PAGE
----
Summary of Bill:
The following changes are made, which relate to the administration of the SEBB by the HCA:
The HCA may provide funding for substitute teachers to back fill for a SEBB member while they are carrying out their board duties.
Health care premiums for full-family coverage may not exceed three times the premiums for an employee purchasing single coverage.
A school employee must be anticipated to work at least 630 hours per school year in order to be eligible for coverage.
School employees must choose a health care plan developed by the SEBB or waive coverage under conditions set by the SEBB.
School employees are eligible to participate in the pre-tax deduction plans, including flexible spending accounts and the dependent care assistance program.
Public school employers must make contributions for employee health care even when the employee has waived coverage.
Various accounts are created in the custody of the State Treasurer to allow for the administration of the benefits.
Existing health care contracts are exempted from the one-year limit on health care contracts, but only to the extent that is needed to ensure that coverage is provided through December 31, 2019.
The date that information must be submitted to the HCA for initial benefits plan procurement is moved forward from January 1, 2019, to April 1, 2018.
Charter schools are subject to the requirement to provide health care through the SEBB unless the HCA receives guidance from the Internal Revenue Service that this jeopardizes the pre-tax status of the plan.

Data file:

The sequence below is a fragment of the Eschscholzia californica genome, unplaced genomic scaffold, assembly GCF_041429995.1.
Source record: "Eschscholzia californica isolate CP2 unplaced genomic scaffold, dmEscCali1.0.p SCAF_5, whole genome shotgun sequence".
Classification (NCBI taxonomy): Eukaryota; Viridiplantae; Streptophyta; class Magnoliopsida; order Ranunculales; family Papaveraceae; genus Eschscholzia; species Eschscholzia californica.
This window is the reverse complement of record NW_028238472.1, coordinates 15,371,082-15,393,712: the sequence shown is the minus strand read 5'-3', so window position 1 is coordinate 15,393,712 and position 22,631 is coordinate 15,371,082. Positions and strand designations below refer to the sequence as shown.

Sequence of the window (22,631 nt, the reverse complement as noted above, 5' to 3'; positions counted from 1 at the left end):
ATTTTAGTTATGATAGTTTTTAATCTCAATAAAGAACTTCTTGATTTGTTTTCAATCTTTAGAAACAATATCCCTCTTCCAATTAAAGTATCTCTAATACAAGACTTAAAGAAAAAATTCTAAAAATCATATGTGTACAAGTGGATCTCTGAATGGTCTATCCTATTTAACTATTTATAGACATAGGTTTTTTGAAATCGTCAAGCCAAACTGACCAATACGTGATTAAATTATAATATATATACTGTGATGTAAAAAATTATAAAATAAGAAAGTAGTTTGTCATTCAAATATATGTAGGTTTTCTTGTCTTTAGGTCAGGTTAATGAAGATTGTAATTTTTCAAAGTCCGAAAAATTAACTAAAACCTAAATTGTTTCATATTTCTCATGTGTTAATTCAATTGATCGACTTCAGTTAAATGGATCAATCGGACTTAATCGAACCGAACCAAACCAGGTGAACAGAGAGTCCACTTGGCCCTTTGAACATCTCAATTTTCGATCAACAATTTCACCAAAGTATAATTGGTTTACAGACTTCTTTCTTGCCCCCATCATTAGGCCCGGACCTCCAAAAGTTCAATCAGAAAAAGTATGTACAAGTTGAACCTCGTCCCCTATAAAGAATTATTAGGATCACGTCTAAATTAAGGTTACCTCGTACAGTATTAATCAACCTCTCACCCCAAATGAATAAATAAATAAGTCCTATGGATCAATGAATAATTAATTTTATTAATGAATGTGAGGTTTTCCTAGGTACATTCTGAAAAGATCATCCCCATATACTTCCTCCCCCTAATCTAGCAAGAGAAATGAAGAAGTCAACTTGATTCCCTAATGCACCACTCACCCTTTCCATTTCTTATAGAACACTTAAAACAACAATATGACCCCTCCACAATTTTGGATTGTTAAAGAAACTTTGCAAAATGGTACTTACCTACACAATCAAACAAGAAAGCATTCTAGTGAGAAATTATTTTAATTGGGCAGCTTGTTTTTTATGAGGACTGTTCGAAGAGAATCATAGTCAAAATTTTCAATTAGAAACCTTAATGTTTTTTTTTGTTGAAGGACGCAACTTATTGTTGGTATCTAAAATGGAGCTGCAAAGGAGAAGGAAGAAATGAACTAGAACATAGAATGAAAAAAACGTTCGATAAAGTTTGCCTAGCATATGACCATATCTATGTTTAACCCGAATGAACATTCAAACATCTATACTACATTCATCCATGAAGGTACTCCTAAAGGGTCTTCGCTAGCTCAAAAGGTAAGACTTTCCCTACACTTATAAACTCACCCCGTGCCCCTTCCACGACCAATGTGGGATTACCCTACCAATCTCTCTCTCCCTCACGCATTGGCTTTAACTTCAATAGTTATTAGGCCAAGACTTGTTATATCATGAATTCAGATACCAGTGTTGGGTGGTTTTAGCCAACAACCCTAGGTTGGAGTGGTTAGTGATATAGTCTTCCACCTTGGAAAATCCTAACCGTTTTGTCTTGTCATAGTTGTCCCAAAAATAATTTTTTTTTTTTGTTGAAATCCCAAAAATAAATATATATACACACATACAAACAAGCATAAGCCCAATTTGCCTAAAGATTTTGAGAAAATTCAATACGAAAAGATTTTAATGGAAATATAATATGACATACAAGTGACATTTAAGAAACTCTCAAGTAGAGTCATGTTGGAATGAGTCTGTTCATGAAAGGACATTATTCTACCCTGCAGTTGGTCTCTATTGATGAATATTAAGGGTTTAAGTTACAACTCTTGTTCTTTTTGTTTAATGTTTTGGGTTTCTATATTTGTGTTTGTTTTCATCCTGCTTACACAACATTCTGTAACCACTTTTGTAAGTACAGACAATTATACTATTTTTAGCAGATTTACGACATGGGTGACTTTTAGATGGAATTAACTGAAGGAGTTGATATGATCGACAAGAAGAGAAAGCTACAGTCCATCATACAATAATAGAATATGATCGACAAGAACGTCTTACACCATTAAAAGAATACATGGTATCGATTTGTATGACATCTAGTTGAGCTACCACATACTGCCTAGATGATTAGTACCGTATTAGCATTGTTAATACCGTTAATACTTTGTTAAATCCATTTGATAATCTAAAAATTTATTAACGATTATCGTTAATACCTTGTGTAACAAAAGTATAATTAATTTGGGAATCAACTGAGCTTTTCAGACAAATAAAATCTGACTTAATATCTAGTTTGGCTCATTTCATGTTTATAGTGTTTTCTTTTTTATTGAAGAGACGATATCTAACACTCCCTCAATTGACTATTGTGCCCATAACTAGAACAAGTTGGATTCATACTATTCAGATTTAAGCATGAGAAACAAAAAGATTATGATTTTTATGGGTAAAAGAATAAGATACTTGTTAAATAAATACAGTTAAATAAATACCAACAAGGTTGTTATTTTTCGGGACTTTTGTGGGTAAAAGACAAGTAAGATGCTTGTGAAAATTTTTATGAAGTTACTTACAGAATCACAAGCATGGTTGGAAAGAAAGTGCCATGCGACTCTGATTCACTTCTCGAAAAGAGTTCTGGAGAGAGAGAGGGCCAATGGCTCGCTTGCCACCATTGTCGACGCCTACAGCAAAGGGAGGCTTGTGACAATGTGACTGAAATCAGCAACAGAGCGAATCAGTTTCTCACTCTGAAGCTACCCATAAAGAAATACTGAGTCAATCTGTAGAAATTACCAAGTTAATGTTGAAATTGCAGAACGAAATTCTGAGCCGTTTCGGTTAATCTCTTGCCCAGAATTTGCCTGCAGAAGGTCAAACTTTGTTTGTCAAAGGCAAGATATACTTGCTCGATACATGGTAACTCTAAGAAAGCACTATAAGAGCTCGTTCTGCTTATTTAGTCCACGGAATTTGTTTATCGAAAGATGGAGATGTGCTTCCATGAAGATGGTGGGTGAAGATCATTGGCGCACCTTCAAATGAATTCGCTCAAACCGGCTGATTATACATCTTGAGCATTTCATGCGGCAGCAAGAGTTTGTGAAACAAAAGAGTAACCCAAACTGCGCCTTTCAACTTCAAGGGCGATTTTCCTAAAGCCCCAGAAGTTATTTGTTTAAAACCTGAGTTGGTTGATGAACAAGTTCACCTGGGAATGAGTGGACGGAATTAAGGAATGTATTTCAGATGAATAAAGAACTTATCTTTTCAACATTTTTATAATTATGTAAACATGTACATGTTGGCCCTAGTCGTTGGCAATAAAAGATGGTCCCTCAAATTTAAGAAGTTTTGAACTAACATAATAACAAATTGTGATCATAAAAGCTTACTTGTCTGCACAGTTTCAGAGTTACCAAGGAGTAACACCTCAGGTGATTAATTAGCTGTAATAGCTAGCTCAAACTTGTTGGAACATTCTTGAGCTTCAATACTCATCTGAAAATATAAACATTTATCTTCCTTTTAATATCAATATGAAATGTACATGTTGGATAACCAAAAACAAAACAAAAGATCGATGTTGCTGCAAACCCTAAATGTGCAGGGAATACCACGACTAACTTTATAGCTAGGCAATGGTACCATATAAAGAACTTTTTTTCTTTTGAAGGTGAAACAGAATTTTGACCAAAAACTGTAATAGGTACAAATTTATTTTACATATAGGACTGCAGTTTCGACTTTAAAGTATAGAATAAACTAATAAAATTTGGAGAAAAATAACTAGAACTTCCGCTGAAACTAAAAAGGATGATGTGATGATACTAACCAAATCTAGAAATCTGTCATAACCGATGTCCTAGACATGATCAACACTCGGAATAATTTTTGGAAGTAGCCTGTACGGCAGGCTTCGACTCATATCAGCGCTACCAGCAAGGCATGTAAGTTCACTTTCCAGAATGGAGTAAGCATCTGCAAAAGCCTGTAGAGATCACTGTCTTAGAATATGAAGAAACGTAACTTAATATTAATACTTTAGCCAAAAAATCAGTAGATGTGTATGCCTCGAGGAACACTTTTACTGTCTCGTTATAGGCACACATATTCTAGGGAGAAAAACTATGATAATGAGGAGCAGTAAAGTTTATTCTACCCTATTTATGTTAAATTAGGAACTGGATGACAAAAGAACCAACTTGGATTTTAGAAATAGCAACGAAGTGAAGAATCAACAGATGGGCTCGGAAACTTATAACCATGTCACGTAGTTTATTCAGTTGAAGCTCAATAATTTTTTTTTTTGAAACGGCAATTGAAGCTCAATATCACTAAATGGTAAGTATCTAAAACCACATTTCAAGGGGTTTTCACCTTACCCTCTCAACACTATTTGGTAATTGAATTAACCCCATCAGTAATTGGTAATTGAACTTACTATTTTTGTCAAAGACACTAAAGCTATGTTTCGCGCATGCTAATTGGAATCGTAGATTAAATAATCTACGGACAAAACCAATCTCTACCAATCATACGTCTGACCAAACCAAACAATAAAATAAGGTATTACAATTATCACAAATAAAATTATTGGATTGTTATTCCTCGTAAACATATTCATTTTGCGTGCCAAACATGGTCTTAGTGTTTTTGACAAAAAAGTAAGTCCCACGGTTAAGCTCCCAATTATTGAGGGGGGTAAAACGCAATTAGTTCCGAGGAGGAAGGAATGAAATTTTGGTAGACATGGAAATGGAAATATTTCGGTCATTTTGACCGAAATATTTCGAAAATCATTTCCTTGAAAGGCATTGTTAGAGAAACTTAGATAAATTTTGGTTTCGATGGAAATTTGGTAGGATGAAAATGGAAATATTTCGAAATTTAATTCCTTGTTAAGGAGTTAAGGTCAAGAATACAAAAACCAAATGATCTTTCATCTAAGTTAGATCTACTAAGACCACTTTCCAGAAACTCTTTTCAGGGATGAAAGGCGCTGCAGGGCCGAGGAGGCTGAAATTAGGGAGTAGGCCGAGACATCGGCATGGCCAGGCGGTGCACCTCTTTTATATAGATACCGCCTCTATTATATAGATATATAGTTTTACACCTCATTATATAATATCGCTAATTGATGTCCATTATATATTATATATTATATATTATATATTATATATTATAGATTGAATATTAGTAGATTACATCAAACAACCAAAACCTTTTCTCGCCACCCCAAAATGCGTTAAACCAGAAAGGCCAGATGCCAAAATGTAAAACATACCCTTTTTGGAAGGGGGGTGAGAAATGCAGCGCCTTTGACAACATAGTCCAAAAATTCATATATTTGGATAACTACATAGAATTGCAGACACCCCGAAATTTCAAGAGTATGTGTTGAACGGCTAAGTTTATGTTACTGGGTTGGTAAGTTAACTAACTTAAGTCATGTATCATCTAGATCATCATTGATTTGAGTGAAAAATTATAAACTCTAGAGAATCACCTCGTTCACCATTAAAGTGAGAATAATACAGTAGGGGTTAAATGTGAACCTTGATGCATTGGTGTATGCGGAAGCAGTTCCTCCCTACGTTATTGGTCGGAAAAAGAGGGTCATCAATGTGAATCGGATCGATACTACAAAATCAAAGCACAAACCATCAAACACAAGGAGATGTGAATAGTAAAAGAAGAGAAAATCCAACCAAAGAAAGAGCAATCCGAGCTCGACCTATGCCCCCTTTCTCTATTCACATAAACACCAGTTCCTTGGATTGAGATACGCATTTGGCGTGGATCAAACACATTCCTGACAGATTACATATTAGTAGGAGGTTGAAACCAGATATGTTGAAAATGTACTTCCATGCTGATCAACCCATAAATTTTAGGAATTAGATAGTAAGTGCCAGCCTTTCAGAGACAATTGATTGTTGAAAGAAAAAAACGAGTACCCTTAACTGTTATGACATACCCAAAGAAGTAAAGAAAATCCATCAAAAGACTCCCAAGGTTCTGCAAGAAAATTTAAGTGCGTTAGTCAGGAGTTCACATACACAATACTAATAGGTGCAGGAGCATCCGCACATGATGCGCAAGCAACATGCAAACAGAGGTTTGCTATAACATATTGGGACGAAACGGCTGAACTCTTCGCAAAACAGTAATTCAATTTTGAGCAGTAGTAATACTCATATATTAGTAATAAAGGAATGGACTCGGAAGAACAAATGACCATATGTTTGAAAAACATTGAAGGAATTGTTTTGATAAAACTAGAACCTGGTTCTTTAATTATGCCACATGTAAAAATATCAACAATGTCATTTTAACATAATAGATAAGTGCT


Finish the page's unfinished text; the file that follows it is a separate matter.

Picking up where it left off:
Charter schools are directed to provide the same data as is required by other public schools.
Provisions that allow a public school employer to opt in to the PEBB coverage are limited to December 31, 2019.
Optional benefits may be locally bargained as an enhancement to the program of basic education when the same benefit is not offered by the SEBB.
Prohibits the SEBB from offering optional benefits, allowing those benefits to be provided by school districts after January 1, 2020.
School employers may locally determine to offer benefits to employees that are expected to work less than 630 hours per year as an enrichment to basic education.
The state intends to review the funding assumptions and consider assumptions that are related to the proportion of people that work 630 hours or more when allocating funding to school districts. Funding must be allocated to school districts at the same or greater level than what is provided to state agencies for the Public Employee Benefits program.